By Will Dunham
WASHINGTON (Reuters) - A water supply crisis is looming in the western United States thanks to human-caused climate change that already has altered the region's river flows, snow pack and air temperatures, scientists said.
Trends over the past half century foreshadow a worsening decline in water, perhaps the region's most valuable natural resource, even as population and demand expands in western states, researchers led by a scientist at the Scripps Institution of Oceanography wrote in the journal Science on Thursday.
Up to 60 percent of changes in three key factors affecting the West's water cycle -- river flow, winter air temperatures and snow pack -- are due to human-caused climate change, they determined using multiple computer models and data analysis.
"Our results are not good news for those living in the western United States," wrote the team led by Tim Barnett, a climate expert at Scripps Institution, part of the University of California at San Diego.
"It foretells of water shortages, lack of storage capability to meet seasonally changing river flow, transfers of water from agriculture to urban uses and other critical impacts."
Barnett said computer models point to a looming crisis in water supply in the coming two decades.
It has been clear for some time that the climate has been changing in the western United States, and the question was whether it was due to natural variability or driven by climate change related to human-produced greenhouse gases and aerosols, the scientists said.
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While the western United States has experienced natural wet and dry cycles in the past, current water flow trends differ in length and strength from past natural variations, the scientists found. The changes match those expected from the impacts of human activity on climate.
The researchers tracked water flows in three major western river systems -- Columbia, Colorado and Sacramento/San Joaquin rivers.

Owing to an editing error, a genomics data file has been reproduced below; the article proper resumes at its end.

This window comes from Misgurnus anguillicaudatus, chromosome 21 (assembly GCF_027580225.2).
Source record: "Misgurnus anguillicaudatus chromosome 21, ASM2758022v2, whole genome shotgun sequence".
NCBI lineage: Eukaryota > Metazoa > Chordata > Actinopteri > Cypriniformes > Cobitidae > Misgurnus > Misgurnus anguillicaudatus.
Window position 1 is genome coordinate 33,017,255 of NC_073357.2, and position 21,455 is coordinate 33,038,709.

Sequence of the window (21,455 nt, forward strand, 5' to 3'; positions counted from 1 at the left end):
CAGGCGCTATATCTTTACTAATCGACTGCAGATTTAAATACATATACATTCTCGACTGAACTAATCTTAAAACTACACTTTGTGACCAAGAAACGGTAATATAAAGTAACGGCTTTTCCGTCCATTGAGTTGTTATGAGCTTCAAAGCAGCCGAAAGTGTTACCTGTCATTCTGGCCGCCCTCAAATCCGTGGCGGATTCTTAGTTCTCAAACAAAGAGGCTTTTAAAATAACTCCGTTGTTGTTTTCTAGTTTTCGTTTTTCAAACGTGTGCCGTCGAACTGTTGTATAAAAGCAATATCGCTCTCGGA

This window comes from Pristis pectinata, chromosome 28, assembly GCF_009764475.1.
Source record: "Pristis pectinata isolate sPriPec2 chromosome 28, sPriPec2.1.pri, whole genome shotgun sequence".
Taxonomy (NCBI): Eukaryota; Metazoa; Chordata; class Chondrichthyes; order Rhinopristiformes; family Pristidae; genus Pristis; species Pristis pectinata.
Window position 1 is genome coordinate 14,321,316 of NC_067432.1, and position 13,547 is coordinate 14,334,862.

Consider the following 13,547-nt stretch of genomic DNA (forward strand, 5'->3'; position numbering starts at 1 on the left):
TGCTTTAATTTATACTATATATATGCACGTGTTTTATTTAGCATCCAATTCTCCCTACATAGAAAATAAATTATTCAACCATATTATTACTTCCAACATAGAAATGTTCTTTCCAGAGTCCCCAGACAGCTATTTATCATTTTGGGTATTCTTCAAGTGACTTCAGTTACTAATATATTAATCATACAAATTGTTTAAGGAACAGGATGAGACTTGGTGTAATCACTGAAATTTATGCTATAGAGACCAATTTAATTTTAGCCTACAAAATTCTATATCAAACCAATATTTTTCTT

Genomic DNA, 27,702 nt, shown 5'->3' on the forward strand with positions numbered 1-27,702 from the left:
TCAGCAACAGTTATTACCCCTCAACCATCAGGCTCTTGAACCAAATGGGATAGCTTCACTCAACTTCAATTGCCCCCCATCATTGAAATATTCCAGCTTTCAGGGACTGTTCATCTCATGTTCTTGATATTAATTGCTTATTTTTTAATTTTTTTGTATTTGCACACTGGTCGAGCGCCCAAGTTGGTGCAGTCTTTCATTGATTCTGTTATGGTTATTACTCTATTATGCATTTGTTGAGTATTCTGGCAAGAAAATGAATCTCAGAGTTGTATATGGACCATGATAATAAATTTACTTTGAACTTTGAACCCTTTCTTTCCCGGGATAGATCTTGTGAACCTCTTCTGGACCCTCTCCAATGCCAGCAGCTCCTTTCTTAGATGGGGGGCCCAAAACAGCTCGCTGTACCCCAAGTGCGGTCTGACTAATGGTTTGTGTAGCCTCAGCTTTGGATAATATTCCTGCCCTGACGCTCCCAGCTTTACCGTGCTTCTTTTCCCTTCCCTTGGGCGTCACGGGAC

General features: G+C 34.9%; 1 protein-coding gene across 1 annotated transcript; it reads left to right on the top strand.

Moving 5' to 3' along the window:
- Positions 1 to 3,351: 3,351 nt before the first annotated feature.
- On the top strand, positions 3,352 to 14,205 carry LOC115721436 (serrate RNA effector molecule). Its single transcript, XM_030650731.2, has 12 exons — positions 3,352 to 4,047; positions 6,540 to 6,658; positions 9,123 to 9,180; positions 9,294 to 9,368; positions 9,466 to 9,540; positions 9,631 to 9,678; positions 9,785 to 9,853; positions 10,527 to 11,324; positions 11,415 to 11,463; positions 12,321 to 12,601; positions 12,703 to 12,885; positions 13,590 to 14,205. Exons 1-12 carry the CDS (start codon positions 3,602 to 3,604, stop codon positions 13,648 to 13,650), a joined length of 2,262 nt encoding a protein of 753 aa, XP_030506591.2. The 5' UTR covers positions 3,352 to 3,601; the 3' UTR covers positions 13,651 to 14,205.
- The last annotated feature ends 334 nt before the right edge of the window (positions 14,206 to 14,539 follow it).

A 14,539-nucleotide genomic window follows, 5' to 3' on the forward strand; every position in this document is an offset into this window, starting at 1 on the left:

Changes over the past half century have meant less snow pack and more rain in the mountains, rivers with greatly reduced flows by summer and overall drier summers in the region, they noted.
"At this point in time, there's not much we can do to change that," said Barnett, who worked with experts at the U.S. government's Lawrence Livermore National Laboratory, the University of Washington in Seattle and the National Institute for Environmental Studies in Japan.
"We're going to have to adapt our infrastructure and some of our societal needs to fit the way the world is changing," Barnett said in a telephone interview.
"Water shortages throughout the west, hydroelectric power reductions, heat waves -- the whole litany of things that go with global warming."
Another group of researchers, writing in the same journal, said leaders who set water policies worldwide must take climate change into account when planning for the future.
Until now, water policies have relied on the premise that historical water patterns could be counted on to continue. But human-induced changes to Earth's climate have begun to shift the averages and the extremes for rainfall, snowfall, evaporation and stream flows, Christopher Milly of the U.S. Geological Survey and colleagues said.
"Our best current estimates are that water availability will increase substantially in northern Eurasia, Alaska, Canada and some tropical regions, and decrease substantially in southern Europe, the Middle East, southern Africa and southwestern North America," Milly said in a statement.
(Editing by Maggie Fox)